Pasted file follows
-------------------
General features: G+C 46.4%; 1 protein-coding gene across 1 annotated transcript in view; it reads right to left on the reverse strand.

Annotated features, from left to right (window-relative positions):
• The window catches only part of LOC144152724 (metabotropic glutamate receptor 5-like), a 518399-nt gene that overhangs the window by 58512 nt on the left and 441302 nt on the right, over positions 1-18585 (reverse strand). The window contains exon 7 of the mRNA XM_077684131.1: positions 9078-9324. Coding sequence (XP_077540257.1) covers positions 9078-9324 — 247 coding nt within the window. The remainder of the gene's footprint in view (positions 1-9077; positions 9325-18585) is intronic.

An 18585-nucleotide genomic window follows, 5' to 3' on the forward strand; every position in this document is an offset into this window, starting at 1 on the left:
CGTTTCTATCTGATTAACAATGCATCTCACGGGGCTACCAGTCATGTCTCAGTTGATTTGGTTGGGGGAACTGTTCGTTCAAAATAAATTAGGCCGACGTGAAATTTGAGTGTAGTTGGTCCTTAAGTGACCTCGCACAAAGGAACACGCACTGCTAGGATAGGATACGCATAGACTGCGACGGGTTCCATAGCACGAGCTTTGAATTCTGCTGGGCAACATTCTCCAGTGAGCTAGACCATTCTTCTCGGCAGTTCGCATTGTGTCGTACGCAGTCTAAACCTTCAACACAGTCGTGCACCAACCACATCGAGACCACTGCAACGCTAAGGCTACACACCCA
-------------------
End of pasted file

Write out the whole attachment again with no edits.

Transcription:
General features: G+C 46.4%; 1 protein-coding gene across 1 annotated transcript in view; it reads right to left on the reverse strand.

Annotated features, from left to right (window-relative positions):
• The window catches only part of LOC144152724 (metabotropic glutamate receptor 5-like), a 518399-nt gene that overhangs the window by 58512 nt on the left and 441302 nt on the right, over positions 1-18585 (reverse strand). The window contains exon 7 of the mRNA XM_077684131.1: positions 9078-9324. Coding sequence (XP_077540257.1) covers positions 9078-9324 — 247 coding nt within the window. The remainder of the gene's footprint in view (positions 1-9077; positions 9325-18585) is intronic.

An 18585-nucleotide genomic window follows, 5' to 3' on the forward strand; every position in this document is an offset into this window, starting at 1 on the left:
CGTTTCTATCTGATTAACAATGCATCTCACGGGGCTACCAGTCATGTCTCAGTTGATTTGGTTGGGGGAACTGTTCGTTCAAAATAAATTAGGCCGACGTGAAATTTGAGTGTAGTTGGTCCTTAAGTGACCTCGCACAAAGGAACACGCACTGCTAGGATAGGATACGCATAGACTGCGACGGGTTCCATAGCACGAGCTTTGAATTCTGCTGGGCAACATTCTCCAGTGAGCTAGACCATTCTTCTCGGCAGTTCGCATTGTGTCGTACGCAGTCTAAACCTTCAACACAGTCGTGCACCAACCACATCGAGACCACTGCAACGCTAAGGCTACACACCCA